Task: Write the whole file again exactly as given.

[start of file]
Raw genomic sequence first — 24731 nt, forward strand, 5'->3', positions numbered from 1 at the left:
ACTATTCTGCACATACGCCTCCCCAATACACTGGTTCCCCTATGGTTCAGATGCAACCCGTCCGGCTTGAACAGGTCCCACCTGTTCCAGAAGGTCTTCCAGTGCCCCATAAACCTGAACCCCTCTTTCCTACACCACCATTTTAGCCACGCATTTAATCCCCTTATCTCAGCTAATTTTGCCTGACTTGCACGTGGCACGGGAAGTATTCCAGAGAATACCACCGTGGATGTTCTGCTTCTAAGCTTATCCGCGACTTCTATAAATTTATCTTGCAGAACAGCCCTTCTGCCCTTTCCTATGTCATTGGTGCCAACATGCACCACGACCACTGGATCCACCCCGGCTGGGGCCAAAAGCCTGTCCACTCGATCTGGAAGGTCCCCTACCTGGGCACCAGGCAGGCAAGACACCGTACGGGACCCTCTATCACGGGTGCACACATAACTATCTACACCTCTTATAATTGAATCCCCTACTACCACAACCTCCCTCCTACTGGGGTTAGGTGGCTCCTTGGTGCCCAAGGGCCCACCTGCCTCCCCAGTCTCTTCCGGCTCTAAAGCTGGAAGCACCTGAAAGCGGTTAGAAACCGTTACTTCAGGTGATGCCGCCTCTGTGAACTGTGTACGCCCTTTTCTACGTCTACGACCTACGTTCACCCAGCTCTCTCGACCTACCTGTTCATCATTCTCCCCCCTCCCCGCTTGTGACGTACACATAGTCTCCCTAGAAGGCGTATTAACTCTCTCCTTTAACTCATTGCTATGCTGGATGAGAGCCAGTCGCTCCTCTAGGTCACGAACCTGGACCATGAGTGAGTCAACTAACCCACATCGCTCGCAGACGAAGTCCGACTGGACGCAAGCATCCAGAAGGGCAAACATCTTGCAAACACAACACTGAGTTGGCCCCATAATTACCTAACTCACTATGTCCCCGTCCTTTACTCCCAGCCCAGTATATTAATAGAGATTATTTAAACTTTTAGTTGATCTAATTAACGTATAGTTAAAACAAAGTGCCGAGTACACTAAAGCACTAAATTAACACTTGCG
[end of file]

Raw genomic sequence first — 24731 nt, forward strand, 5'->3', positions numbered from 1 at the left:
ACTATTCTGCACATACGCCTCCCCAATACACTGGTTCCCCTATGGTTCAGATGCAACCCGTCCGGCTTGAACAGGTCCCACCTGTTCCAGAAGGTCTTCCAGTGCCCCATAAACCTGAACCCCTCTTTCCTACACCACCATTTTAGCCACGCATTTAATCCCCTTATCTCAGCTAATTTTGCCTGACTTGCACGTGGCACGGGAAGTATTCCAGAGAATACCACCGTGGATGTTCTGCTTCTAAGCTTATCCGCGACTTCTATAAATTTATCTTGCAGAACAGCCCTTCTGCCCTTTCCTATGTCATTGGTGCCAACATGCACCACGACCACTGGATCCACCCCGGCTGGGGCCAAAAGCCTGTCCACTCGATCTGGAAGGTCCCCTACCTGGGCACCAGGCAGGCAAGACACCGTACGGGACCCTCTATCACGGGTGCACACATAACTATCTACACCTCTTATAATTGAATCCCCTACTACCACAACCTCCCTCCTACTGGGGTTAGGTGGCTCCTTGGTGCCCAAGGGCCCACCTGCCTCCCCAGTCTCTTCCGGCTCTAAAGCTGGAAGCACCTGAAAGCGGTTAGAAACCGTTACTTCAGGTGATGCCGCCTCTGTGAACTGTGTACGCCCTTTTCTACGTCTACGACCTACGTTCACCCAGCTCTCTCGACCTACCTGTTCATCATTCTCCCCCCTCCCCGCTTGTGACGTACACATAGTCTCCCTAGAAGGCGTATTAACTCTCTCCTTTAACTCATTGCTATGCTGGATGAGAGCCAGTCGCTCCTCTAGGTCACGAACCTGGACCATGAGTGAGTCAACTAACCCACATCGCTCGCAGACGAAGTCCGACTGGACGCAAGCATCCAGAAGGGCAAACATCTTGCAAACACAACACTGAGTTGGCCCCATAATTACCTAACTCACTATGTCCCCGTCCTTTACTCCCAGCCCAGTATATTAATAGAGATTATTTAAACTTTTAGTTGATCTAATTAACGTATAGTTAAAACAAAGTGCCGAGTACACTAAAGCACTAAATTAACACTTGCG